Band of the Irish Guards

The Band of the Irish Guards is one of five bands in the Foot Guards Regiments in the Household Division whose main role is to guard the British monarch. The Band supports the Regiment by providing the musical backing to which much of the ceremonial duties depend within Central London.

Irish Guards Band
Band of the Irish Guards at the State Opening of Parliament in 2012
Band of the Irish Guards at the State Opening of Parliament in 2012
Background information
Also known asBand of HM Irish Guards
WebsiteBand of the Irish Guards - British Army

Unlike the 1st Battalion, Irish Guards, which moves to various duty stations around the world, the Band is based permanently at Wellington Barracks in St James's, London.


Band of the Irish Guards in Toronto in 1905

The Irish Guards was formed on 1 April 1900 to commemorate the bravery of the many Irish regiments which fought in the South African campaigns. Under the direction of its first Bandmaster, Warrant Officer Charles Hassell, the Regimental Band made its first public appearance the following year. The Band quickly gained a reputation for excellence as evidenced by the glowing press reports in 1905 for what turned out to be the first of many tours of Canada. The citizens of Toronto were so impressed with its performance that they presented the Band with an ornate silver cup, which remains one of its cherished possessions to this day.[1]

On 23 January 1923, the Band made what is believed to be the very first broadcast by a military band, the programme being broadcast live on the 2LO station from a studio in Marconi House in The Strand.[2]

In the 1950s the Band was chosen to give the UK premier performance of Paul Hindemith's 'Symphony for Concert Band'. In 1948, the Band travelled to Palestine to support the Guards battalions involved in the troubles. Sadly, during this time the Band was ambushed and one member, Lance Corporal Ted Jones, was shot and killed. He is buried in Sarafand Military Cemetery.[3]

The Band has also made numerous appearances on television and in films, including The Ipcress File, and Oh! What a Lovely War, as well as being engaged to whistle 'Colonel Bogey' for the soundtrack of The Bridge on the River Kwai.[3] A number of former Band members have continued their musical careers with national orchestras, including the Hallé, the BBC Symphony and the Royal Opera House, Covent Garden.[3]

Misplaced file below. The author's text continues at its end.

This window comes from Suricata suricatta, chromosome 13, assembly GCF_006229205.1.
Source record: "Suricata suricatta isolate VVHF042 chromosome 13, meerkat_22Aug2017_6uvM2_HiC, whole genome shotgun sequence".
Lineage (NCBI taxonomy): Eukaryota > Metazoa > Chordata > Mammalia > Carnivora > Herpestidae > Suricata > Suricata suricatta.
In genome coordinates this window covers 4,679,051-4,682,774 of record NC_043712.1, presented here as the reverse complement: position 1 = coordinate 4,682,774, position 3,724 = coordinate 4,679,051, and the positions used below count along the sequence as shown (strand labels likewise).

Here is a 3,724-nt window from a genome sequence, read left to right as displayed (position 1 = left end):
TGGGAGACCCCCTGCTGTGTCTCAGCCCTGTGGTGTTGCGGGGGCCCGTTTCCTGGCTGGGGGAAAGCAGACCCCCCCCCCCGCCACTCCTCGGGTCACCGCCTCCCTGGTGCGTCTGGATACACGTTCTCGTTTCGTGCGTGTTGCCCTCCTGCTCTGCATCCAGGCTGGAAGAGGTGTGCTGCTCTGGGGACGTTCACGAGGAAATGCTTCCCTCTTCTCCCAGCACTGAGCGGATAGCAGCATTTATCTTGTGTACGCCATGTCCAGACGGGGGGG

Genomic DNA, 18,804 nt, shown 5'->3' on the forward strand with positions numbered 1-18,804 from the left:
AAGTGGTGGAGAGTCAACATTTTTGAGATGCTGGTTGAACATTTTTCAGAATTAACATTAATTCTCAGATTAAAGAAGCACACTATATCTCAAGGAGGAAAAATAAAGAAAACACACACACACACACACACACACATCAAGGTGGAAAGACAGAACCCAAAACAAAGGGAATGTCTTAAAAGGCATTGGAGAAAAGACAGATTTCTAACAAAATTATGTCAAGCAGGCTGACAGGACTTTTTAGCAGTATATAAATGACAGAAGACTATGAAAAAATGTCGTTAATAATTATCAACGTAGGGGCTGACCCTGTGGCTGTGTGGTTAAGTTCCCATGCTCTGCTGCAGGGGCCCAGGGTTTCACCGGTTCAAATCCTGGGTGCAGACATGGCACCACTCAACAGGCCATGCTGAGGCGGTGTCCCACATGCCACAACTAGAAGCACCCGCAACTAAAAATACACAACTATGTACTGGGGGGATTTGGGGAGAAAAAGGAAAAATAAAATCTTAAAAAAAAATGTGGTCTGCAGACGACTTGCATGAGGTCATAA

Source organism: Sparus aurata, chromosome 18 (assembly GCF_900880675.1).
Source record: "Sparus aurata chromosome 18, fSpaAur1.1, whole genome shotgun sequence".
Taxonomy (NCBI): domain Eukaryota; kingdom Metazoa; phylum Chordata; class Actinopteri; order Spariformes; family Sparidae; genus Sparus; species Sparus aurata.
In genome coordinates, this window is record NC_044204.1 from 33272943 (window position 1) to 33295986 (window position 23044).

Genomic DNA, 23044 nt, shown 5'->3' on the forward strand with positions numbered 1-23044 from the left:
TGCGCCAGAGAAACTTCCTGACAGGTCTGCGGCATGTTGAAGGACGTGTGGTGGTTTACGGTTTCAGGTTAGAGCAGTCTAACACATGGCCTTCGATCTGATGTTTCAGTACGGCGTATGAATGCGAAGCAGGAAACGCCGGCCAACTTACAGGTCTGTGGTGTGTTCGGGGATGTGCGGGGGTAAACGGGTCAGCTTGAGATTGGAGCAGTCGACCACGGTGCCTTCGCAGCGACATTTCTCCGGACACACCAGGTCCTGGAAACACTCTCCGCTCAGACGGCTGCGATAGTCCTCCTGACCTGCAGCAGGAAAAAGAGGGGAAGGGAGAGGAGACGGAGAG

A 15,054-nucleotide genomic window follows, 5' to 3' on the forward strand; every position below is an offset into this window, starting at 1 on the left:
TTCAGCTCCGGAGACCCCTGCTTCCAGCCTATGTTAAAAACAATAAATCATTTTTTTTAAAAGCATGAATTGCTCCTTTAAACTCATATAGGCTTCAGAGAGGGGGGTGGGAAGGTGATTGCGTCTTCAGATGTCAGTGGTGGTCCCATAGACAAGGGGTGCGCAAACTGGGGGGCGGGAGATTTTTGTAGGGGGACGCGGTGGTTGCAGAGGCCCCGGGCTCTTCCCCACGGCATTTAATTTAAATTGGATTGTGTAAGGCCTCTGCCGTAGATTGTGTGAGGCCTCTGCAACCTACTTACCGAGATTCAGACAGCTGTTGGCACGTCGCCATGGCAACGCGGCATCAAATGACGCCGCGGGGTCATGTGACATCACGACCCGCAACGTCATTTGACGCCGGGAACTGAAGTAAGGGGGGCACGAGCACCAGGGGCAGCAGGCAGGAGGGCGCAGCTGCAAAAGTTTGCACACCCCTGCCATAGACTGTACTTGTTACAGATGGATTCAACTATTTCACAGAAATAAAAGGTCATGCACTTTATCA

Two former Directors of Music, Major George Willcocks and Lieutenant Colonel 'Jiggs' Jaeger, also conducted the Black Dyke Mills Band at the National Brass Band Championships.[3]

Over the years the Band has toured extensively, including a visit to Japan in 1972, where it was accorded the honour of being the first foreign band ever to play in the Imperial Palace in the presence of the Empress and the two Crown Princesses.[3]

Key personnelEdit

The Drums and Pipes of the Irish Guards, 2009.
  • Director of Music: Captain Neil Skipper[4]
  • Bandmaster: CSgt (Bandmaster) Dean Nixon
  • Band Sergeant Major: WO2 (Band Sergeant Major) Phil Scott

Pipe majorsEdit

Original title of "Sergeant Piper" was changed to "Pipe Major" via Army Order 139 of 1928, change to date from 31 July 1928. On St. Patrick's Day 1991, the Queen Mother presented the regiment with its first-ever pipe banner. This is carried by the pipe major on the bass drone of his pipes when a member of the Royal Family is present. In 2013, Pipe Major David Rogers became the first Irish Guards piper to be appointed "Personal Piper to Her Majesty the Queen."[5]


Corps of Drums, Irish Guards

There are several ensembles within the Band of the Irish Guards:


The Band of the Irish Guards plays regularly at various events; it can be found in London performing at the following occasions:

The Band represented the Household Division in the Royal Edinburgh Military Tattoo several times.

See alsoEdit


  1. ^ "Band of the Irish Guards: Major S.C. Barnwell" (PDF). University of Navada. Retrieved 29 March 2020.
  2. ^ "Chichester: Crucial concert for Army Benevolent Fund". Chichester Observer. Retrieved 29 March 2020.
  3. ^ a b c d e "The Band of the Irish Guards" (PDF). Armed Forces Day Programme. 30 June 2012. Retrieved 29 March 2020.
  4. ^ Sivills-McCann, David (13 September 2021). "Massed Bands From All Four Of Army's Irish Regiments Share The Stage". Forces Network. Retrieved 13 September 2021.
  5. ^ The Queen's Piper|"Archived copy". Archived from the original on 10 November 2014. Retrieved 20 September 2014.{{cite web}}: CS1 maint: archived copy as title (link)

External linksEdit